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While I was on my vacation, the NCAA tweaked its transfer rules.

None of the changes were particularly headline news. There were four tweaks in all — most of them minor in the grand scheme of things and all having to do with how waivers are granted to transfers for immediate eligibility rather than having to sit out a year.

All were designed to tighten up the waiver process. You know where I stand on transfers — I'm all for unlimited movement. Athletes should be able to move at will just as coaches and non-athlete students do without blinking an eye. 

Transfer rules have been liberalized in the 2010s, and despite predictions of doom, the skyrocketing numbers of transfers has not dropped a nuclear bomb on college sports as many said they would. It's just an evolution, and generally, a market correction of how the talent is dispersed. 

Division I transfers have become as much a part of the landscape of recruiting as the traditional high school recruiting and the junior college transfer process have been for several generations. Change is always feared, but once you get used to the new way? It's not that big of a deal.

Look no further than Indiana State to find examples of impact or popular players — Cooper Neese, Ryan Boyle, the entire 2019-20 women's basketball team — to understand that transfers aren't the scourge many predicted they would be.

But the fact that some in governance felt the need to "tighten things up" when it comes to transfers also goes to show that there are plenty of Chicken Little's at the institutional level who still feel threatened. While the shackles on transfers will continue to be eroded away for legal and commercial reasons, never underestimate the desire of those in power to slow the process down and to protect their power.

That's why I think scholarship reform is still badly needed. There's still many too contradictions and imbalances in the athlete-institution relationship that make it an unfair process.

From the start, there are contradictions with the way scholarships are structured. One example, but not the only one, is that prospective athletes are told they sign with the institution, not the coach, when they are recruited and when they eventually sign their Letter Of Intent.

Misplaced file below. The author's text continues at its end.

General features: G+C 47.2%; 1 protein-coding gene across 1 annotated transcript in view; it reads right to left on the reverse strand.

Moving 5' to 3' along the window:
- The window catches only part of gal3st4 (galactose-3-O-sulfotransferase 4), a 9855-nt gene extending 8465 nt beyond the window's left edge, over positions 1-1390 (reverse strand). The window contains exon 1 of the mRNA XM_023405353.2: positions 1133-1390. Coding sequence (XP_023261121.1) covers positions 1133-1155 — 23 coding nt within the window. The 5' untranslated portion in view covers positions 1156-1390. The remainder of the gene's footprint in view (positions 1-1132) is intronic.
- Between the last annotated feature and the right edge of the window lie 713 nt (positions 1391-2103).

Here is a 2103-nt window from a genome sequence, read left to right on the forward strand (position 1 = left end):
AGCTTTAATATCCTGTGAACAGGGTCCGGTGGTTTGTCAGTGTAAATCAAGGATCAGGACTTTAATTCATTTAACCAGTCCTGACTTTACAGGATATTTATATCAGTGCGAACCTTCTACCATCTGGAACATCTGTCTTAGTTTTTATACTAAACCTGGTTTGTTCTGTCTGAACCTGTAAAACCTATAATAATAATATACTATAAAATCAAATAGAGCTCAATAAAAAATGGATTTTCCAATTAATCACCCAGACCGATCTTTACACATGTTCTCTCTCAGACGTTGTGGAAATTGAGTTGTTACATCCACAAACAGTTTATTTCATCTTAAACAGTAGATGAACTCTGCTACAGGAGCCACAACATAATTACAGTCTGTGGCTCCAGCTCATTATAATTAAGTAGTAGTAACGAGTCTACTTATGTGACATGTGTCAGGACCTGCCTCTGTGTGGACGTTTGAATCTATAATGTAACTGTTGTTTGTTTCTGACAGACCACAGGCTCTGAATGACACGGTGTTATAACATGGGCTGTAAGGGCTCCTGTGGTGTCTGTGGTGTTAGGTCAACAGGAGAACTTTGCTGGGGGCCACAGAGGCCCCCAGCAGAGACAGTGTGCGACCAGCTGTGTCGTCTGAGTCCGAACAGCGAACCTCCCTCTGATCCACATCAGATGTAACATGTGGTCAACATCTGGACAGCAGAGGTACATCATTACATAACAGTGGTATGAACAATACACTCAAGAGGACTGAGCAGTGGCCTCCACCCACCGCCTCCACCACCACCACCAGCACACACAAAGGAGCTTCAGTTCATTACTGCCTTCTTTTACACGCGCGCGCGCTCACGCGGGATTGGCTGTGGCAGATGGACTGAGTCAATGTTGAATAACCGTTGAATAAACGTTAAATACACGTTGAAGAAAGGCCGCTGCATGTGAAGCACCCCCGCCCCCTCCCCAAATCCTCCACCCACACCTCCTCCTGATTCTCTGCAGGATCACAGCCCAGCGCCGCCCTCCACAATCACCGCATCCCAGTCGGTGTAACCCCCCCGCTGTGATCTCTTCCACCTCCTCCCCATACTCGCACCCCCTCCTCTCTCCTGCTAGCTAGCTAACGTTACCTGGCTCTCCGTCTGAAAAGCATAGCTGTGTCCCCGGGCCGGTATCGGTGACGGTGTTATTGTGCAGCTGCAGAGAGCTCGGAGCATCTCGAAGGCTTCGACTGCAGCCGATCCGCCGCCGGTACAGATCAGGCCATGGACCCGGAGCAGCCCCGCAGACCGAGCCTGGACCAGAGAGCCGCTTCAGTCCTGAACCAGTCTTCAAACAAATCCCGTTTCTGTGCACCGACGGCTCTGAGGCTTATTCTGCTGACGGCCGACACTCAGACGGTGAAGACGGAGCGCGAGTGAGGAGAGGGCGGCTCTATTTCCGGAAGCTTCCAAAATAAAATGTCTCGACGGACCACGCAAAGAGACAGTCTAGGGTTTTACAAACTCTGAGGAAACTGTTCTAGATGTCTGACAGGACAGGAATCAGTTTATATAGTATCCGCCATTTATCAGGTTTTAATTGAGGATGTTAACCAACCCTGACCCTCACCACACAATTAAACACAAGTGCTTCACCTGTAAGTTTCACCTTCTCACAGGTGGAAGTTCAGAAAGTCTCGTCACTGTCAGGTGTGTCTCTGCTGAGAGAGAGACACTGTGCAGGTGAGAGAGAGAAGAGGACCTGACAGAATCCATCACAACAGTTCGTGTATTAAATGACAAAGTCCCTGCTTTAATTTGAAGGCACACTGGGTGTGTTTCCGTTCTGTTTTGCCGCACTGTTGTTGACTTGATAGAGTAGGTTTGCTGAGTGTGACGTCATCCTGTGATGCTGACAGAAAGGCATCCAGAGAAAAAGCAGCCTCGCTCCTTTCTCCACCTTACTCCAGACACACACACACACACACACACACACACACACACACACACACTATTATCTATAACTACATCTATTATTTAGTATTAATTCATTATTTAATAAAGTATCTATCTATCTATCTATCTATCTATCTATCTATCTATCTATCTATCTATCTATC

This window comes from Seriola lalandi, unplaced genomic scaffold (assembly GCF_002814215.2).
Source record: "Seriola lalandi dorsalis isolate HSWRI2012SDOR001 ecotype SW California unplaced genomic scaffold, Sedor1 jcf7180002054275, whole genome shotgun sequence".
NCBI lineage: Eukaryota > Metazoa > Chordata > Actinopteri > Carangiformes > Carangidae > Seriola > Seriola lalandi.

This despite the fact that everyone knows the recruiting process itself is inordinately tied to the coach, not the institution. Sure, there are some institutions that sell themselves based on academics, atmosphere or athletic success, but most student-athletes are wooed, and attracted to a school, by the coach. No one from an academic department is accompanying the coach on a recruiting trip after all.

Then, if a coaching change is made? It's conveniently forgotten that the student-athlete was signing for "the institution" and not the coach. The new coach can, and often does, clear out the players they inherited. They can do that because scholarships are a one-year proposition. 

This is overly harsh. Very few athletes, perhaps men's basketball one-and-done's are the only ones, sign a Letter Of Intent thinking it's a one-year deal. The vast majority of athletes and parents sign on the dotted line expecting five years to play four. But it often comes to tears, often beyond the athlete's control. They have no leverage once the LOI is signed. Institutions and the coaches who represent them hold all the cards.

So much for the promise of signing for an institution. The entire process can be a betrayal of the promises that were made to the student-athlete when they were being recruited. I've always found this to be a major flaw in the system. Personally, I cringe when I see programs move athletes out just because they can, especially when restrictions are put on those athletes to move as they please.

Yet, every school does it, including ISU. The most recent example is women's basketball — as mentioned, no one is back from the 2019 team on a roster where eight players could have had returning eligibility — but it's certainly not the only ISU program that's done it. Football has done the same thing a couple of times since I've been around.